This money finds its way offshore. There are three ways that this can happen. Criminals can use the regular financial system, which should be picked up by AUSTRAC through the reporting requirements that entities such as remitters have. There is also trade based money laundering. For example, an academic took a segment of trade based data, looked at the invoices and found that seven per cent of the total was under invoiced. The proceeds of crime were moving from one country to another. The third way is called ‘cuckoo smurfing’. This is when criminals replace legitimate money intended for legal transfer into Australian bank accounts with the proceeds of crime. The original funds are then used overseas. We should consider the impact of potentially billions of dollars going offshore in terms of lost jobs, lost projects, lost infrastructure and lost revenue.

The lifeblood of serious and organised crime is money. We have to identify and attack those criminals who are generating the most illicit wealth. Literally billions of dollars every year leave the Australian economy. This criminal wealth reappears in the legitimate economy. The movement of money between the two creates vulnerabilities for criminals and the opportunity for law enforcement to identify and attack organised crime through its finances. The profits are extremely lucrative. They are estimated by the Australian Crime Commission to generate $200 from every $1 invested. So examining the real-time money flows allows us to pursue money laundering offenders.

Investigators need a range of capabilities, including telephone intercepts, covert sources, surveillance and analytical capacity. They need adequate resources to do their job properly. That is the operational perspective. The legislative perspective involves parliaments providing the right legislative environment. This bill is part of the comprehensive national response to combat organised crime.

Criminologist John Walker has stated that we are seeing a failure of traditional policing to fight the drugs trade. When you consider the statistics on drug use, the flow of drug money offshore and the drugs that are clearly slipping into this country through a border protection net that is full of holes, you can sense the frustration of our police services in dealing with what is rapidly becoming an economic problem. The introduction of the unexplained wealth provisions in the bill before us recognise an unfortunate fact: those sitting at the boardroom table of organised crime groups are not the ones going to jail or even going to court.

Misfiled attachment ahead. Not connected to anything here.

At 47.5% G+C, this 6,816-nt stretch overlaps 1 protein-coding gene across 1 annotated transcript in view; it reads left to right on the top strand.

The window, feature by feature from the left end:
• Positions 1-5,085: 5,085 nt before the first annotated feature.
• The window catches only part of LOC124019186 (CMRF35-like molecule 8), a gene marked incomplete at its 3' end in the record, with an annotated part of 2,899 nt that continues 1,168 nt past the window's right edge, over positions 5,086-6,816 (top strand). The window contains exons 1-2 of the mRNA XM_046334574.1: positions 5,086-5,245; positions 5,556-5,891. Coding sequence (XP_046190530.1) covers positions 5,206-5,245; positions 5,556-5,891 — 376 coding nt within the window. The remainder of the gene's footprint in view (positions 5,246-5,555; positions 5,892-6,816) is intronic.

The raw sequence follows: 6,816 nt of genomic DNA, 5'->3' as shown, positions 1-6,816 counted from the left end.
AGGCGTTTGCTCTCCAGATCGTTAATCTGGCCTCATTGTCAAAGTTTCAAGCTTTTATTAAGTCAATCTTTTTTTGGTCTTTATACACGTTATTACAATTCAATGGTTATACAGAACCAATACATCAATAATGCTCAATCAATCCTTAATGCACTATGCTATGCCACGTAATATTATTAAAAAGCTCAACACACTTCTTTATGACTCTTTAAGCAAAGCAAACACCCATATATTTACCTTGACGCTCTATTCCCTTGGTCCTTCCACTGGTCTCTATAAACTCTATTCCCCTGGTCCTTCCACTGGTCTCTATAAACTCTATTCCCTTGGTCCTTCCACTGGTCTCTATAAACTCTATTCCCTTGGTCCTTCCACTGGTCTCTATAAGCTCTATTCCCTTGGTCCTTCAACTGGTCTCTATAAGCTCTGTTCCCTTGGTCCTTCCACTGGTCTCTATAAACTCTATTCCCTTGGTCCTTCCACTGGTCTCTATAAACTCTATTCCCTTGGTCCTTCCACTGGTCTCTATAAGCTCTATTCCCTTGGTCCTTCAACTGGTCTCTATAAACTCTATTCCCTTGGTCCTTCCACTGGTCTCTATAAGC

As a member of the Joint Committee on the Australian Crime Commission, I was part of that committee’s investigation of, among other things, the confiscation of the proceeds of crime. While all Australian jurisdictions have civil forfeiture regimes—that is, the confiscation of assets is based on a civil rather than a conviction standard of proof—the Northern Territory and Western Australia go one step further, allowing the deputy police prosecutors to apply to the courts for a confiscation order if a person has unexplained wealth. This means that in those jurisdictions it is not necessary to demonstrate on the balance of probability that the wealth has been obtained by criminal activity. Instead, it places the onus on an individual to prove that their wealth was acquired by legal means. As members of the committee, we heard both sides of the argument for and against unexplained wealth provisions.

There is, I should add, some support in international law for the adoption of such provisions at Commonwealth level from the Interpol General Assembly, which resolved in 1997 that unexplained wealth is a legitimate subject of inquiry for law enforcement institutions in their efforts to detect criminal activity and that, subject to the fundamental principles of each countries domestic law, legislators should reverse the burden of proof and use the concept of reverse onus in respect of unexplained wealth. The Police Federation of Australia argued strongly for unexplained wealth levels at the Commonwealth level. I will quote from their submission to the inquiry, because it sums up the case very well:

Do Australian police know who is involved in organised and serious crime in Australia? Do we know who they are? The answer is yes. Can we prove beyond reasonable doubt that these criminals are involved directly in those crimes? The answer is no. Are we aware that these criminals possess or have effective control of unexplained wealth? The answer is yes. Can these criminals or those holding the assets and wealth for these criminals explain on the balance of probability that they legally obtained that wealth or assets? The answer is no. We do not have to link anything to a crime. It is about them on the balance of probability explaining that they have got legally obtained wealth … We have not got any legislation in Australia to deal with that at the Commonwealth level … Unexplained wealth is the easiest way as a crime prevention method to stop further crime, because, if the individuals who are holding onto these assets cannot explain them … the tendency is to just hand it over because they do not want to get into a debate about whether they are involved in criminality or not.